Oct. 23, 2018
By Leonardo Gottems, reporter for AgroPages
The low availability of seed treatment products makes it even more vulnerable when the biological targets for which they are intended are identified, says a statement from a study released by Abrasem (Brazilian Association of Seeds and Seedlings), to which Agropages Portal has gained first-hand access.
The agency conducted a survey identifying "critical biological targets" for some crops of interest. Both, the choice of crops and the targets were based on a survey of seed producers, farmers, researchers and scientific publications on the subject.
According to Abrasem, "biological targets have been identified that have one or more of the following characteristics:
1) Ease of proliferation and incidence in agricultural crops of interest;
2) Significant economic impact, such as production losses and export restrictions;
3) Where control is necessary throughout the crop cycle;
4) Biological targets that pose risks to human and animal health (for example, the risks caused by fumonisins for poultry and swine);
5) For which seed treatment is an important tool;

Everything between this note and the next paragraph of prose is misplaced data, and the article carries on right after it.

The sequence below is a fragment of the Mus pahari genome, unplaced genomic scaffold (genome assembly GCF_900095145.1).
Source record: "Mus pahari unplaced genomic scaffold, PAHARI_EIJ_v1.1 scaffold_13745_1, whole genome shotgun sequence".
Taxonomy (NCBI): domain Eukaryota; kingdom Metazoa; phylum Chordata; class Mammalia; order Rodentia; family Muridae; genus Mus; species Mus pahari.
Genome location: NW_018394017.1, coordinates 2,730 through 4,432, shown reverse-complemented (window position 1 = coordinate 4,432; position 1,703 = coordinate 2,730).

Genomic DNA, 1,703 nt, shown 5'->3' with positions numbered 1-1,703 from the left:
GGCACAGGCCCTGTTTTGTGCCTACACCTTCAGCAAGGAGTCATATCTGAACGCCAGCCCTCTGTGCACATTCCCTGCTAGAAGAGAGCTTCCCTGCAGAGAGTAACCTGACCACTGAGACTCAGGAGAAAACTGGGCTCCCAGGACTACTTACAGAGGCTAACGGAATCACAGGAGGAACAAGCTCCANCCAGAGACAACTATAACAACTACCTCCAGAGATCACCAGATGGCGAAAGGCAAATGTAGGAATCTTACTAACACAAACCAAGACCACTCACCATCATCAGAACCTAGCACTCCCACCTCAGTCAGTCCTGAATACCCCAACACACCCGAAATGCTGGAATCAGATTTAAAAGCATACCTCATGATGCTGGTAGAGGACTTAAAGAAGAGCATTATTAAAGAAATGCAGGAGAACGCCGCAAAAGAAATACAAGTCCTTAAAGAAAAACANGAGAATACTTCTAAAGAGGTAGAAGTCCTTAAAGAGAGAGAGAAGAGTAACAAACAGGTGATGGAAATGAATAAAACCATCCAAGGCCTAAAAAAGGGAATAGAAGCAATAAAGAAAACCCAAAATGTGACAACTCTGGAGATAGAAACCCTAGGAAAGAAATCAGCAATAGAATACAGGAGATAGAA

6) Restricted supply that makes it impossible to manage resistance or any offer of phytosanitary products to control the critical biological target for seed treatment.
"The targets and cultures, identified with such characteristics are the fusarium for corn seed treatment; Sclerotinia sclerotiorum for treatment of papaya, melon and watermelon seeds and Phakopsora pachyrhizi for treatment of soybean seeds, " the Abrasem research stated.
"For all of these biological targets/crops, we identify phytosanitary products for seed treatment waiting in the queue for analysis, some of which have been filed since 2014, with only the prioritization of toxicological, environmental and efficacy analysis to be immediately available for agriculture," lamented the study of the entity.
According to Abrasem, the instability in the availability of phytosanitary products for seed treatment represents a risk for the adequate phytosanitary control and causes adjustments to correct this dysfunction, under the impossibility of practicing product rotation and the correct resistance management of pests and diseases. "The availability of products for seed treatment is strategic, because it is a technology that is easy to implement, low cost and low impact on the environment and health, besides presenting the various benefits shown," the research added.
"Although Sclerotinia sclerotiorum and Phakopsora pachyrhizi were prioritized in other years for registration by the Ministry of Agriculture, there are no products for the treatment of seeds (which closes the pest control cycle) for the papaya, melon and watermelon (Sclerotinia) and soybean (Phakopsora). For the biological fusarium target in corn, even if it has registered products, these are insufficient for the adequate management of resistance," the research said in conclusion.